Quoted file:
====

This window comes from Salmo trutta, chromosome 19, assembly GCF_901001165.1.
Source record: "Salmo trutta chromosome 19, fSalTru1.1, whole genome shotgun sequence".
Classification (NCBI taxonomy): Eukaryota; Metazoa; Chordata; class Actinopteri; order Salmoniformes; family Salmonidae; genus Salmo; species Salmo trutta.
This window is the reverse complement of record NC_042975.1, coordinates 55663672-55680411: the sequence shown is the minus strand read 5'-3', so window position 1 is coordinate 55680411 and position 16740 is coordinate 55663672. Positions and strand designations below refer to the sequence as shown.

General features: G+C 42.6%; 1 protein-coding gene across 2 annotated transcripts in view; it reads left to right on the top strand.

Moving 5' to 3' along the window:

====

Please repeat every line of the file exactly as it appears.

This window comes from Salmo trutta, chromosome 19, assembly GCF_901001165.1.
Source record: "Salmo trutta chromosome 19, fSalTru1.1, whole genome shotgun sequence".
Classification (NCBI taxonomy): Eukaryota; Metazoa; Chordata; class Actinopteri; order Salmoniformes; family Salmonidae; genus Salmo; species Salmo trutta.
This window is the reverse complement of record NC_042975.1, coordinates 55663672-55680411: the sequence shown is the minus strand read 5'-3', so window position 1 is coordinate 55680411 and position 16740 is coordinate 55663672. Positions and strand designations below refer to the sequence as shown.

General features: G+C 42.6%; 1 protein-coding gene across 2 annotated transcripts in view; it reads left to right on the top strand.

Moving 5' to 3' along the window: